Today it is a fertile area for plumbers in the repiping business. RJ’s purpose isn’t to report on legal matters but, according to Jeff Butler, pretty much every home in the 4,000-acre development has either been, or will soon be, repiped to eliminate leaks. Butler is the owner and president of Repipe Specialists, Inc., of Glendale, Calif., and he says the company is, “the largest single-family home repiping company in the country.” Indeed, the company has locations in California, Texas, Washington, Texas and as far eastward as Chicago. And, with jobs on tap like repiping the whole community of Ladera Ranch, the company doesn’t look to be on track to lose any girth any time soon.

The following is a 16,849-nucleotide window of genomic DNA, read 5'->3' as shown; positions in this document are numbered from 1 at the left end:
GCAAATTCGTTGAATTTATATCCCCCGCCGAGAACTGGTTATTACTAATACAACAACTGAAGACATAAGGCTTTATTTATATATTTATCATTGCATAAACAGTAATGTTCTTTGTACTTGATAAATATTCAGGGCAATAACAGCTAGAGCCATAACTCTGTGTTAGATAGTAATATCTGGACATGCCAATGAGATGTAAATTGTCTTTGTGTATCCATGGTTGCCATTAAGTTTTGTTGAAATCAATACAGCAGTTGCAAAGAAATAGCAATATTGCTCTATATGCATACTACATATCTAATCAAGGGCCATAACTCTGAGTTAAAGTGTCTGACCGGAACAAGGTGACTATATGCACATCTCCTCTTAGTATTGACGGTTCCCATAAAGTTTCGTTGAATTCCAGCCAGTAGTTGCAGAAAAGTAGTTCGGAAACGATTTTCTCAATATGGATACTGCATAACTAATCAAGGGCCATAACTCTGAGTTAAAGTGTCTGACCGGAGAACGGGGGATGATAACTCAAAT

“This is common not just in Ladera Ranch but in a lot of areas of Orange County where they built new homes over the last, basically, 10- to 20 years. There’s a copper piping that is developing pinhole leaks and I think there’s some dispute as to what is causing it,” Butler says. “You know, kind of a common belief is that it’s the chloramines that are being added to the water to assist with the potability but it’s not helping. It’s much more aggressive on the pipes and it’s causing the pinhole leaks. And so we have to go in and repipe them all. We see there’s some in the Bay Area, but I think primarily we’re seeing it in Orange County because you have a lot of houses that were built over the past 10- to 20 years and so they were built with a cheaper grade of copper. Then combine that with the water issue and that makes for a bad combination.”